Vaccine passports protesters marched in Nova Scotia Legislature

In Halifax, demonstrators are coming to oppose Nova Scotia vaccine passports.

Some participants say that vaccine passports violate basic liberties.

Some 100 people met to protest the vaccine passport system COVID-19 in Nova Scotia in downtown Halifax.

Liberal Leader Iain Rankin has recently announced the introduction of vaccine passport, known as ScotiaPass, by a re-elected Liberal government.

This week in Canada, Quebec was the first province to introduce the comprehensive passport system of vaccines.

Vaccine passports protesters marched in Nova Scotia Legislature
On Saturday protesters marched down to Barrington Street from Grand Parade Square and on the way to the new parliamentary term in Nova Scotia.

And the Government of Canada announced on Friday that it must vaccinate all the public officials.

Protestors were holding signs and chanting 'Not ScotiaPass' as they went down Barrington Street from Grand Parade and down to Nova Scotia.

Val Henneberry, participant, said that she came to the march for her liberty.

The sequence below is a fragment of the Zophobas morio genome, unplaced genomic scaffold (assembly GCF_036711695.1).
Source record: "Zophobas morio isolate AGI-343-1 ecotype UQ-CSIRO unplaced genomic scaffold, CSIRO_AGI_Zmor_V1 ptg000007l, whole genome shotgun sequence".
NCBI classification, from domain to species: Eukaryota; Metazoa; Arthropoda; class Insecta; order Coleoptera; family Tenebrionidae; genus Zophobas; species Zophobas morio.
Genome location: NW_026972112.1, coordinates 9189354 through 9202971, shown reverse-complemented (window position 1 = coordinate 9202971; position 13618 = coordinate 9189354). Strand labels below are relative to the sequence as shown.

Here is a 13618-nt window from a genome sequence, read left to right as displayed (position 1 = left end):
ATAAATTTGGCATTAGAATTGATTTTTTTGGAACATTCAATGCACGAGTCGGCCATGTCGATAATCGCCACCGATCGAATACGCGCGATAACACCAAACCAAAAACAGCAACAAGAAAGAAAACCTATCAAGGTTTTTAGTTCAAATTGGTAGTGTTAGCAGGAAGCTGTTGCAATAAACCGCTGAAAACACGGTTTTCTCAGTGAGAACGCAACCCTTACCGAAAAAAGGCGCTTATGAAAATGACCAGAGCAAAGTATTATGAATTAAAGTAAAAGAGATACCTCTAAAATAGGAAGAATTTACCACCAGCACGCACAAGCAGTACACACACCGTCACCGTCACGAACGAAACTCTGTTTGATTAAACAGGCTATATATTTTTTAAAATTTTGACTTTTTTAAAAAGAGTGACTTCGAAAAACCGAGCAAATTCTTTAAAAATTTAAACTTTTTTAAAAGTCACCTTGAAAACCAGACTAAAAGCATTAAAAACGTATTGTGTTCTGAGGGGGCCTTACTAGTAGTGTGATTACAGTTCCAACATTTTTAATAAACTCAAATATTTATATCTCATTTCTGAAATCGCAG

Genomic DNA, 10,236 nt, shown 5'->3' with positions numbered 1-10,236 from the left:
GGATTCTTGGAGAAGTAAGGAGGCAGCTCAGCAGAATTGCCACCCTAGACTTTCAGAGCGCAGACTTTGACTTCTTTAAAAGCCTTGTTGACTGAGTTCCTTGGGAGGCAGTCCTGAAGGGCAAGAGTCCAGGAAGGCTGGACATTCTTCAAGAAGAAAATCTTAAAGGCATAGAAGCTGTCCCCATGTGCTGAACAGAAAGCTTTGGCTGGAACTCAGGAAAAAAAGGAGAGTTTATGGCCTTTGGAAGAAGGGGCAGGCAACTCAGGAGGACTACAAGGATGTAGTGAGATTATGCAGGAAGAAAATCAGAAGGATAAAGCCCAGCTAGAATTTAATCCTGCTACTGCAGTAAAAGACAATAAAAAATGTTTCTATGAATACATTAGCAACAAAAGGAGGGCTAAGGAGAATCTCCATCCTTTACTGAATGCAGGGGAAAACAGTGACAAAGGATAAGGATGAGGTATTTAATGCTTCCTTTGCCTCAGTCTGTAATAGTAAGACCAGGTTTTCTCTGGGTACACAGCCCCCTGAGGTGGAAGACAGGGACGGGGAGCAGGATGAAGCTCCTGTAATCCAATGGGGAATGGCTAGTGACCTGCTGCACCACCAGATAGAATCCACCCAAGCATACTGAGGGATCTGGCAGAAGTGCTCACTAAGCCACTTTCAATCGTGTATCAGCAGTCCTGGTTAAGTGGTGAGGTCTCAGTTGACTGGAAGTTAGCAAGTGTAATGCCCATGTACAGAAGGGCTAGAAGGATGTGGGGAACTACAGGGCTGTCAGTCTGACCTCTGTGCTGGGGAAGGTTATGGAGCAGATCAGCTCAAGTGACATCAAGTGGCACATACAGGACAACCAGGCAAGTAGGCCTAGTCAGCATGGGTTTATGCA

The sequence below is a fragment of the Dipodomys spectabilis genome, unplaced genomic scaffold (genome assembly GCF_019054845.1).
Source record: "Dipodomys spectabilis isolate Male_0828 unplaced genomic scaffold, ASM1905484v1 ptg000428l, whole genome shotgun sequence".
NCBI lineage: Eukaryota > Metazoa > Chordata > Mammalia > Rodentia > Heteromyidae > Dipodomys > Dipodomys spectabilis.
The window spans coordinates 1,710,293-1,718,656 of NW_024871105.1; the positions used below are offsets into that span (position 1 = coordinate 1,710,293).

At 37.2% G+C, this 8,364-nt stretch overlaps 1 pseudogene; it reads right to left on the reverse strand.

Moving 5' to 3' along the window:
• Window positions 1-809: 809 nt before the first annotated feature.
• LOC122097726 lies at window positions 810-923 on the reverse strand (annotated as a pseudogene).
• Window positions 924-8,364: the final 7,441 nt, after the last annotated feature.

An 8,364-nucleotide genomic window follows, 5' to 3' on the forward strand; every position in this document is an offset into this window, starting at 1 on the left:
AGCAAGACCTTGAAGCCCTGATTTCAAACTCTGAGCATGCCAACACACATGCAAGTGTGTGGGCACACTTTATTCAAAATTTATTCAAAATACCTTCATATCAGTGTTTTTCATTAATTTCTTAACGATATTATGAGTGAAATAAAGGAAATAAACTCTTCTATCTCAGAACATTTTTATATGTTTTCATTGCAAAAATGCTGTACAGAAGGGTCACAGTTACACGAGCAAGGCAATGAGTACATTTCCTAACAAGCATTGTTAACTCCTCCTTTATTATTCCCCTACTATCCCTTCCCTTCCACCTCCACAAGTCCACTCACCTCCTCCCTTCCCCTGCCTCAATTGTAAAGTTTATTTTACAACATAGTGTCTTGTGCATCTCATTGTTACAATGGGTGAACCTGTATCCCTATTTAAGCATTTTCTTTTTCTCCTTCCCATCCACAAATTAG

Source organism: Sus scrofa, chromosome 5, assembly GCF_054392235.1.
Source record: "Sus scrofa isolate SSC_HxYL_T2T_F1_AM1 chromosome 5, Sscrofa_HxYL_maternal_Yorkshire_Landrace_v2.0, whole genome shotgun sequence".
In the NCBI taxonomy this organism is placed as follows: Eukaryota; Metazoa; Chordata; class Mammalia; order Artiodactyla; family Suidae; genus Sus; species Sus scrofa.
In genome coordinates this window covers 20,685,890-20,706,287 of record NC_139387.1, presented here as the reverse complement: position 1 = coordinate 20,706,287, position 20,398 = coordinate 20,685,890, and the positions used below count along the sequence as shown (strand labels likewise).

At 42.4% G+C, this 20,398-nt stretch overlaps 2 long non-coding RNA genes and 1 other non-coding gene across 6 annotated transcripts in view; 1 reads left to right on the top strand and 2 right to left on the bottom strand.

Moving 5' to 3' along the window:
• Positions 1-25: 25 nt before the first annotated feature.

"Every day we are increasingly losing all our freedoms.... People have to choose what's going on in their bodies, "Henneberry said that, while a speaker was playing George Michael's song Freedom.

"We take away freedom of choice and in a supposedly democratic society, I simply don't think that's correct."

He said it was against the Canadian Constitution and human rights that Henneberry believed Scotia Pass was against it.

On Saturday, demonstrators gathered at Halifax's Grand Parade to oppose Liberals' plan to introduce a vaccination passport system on Tuesday, when reelected.
On Saturday, demonstrators gathered at Halifax's Grand Parade to oppose Liberals' plan to introduce a vaccination passport system on Tuesday, when reelected.

Gary Burrill and Tim Houston, the progressive leader of the Conservatives, did not commit to a vaccine passport system. They said that if their parties are governmental, they must consult with public health.

Leader Jonathan Dean of the New Scotia Atlantica Party said his party is against a passenger vaccine system, attending the march.

"There is no [COVID-19] to it, there are no vaccine-related issues, there are fundamental rights of people to decide for them and their families on their own health," he said.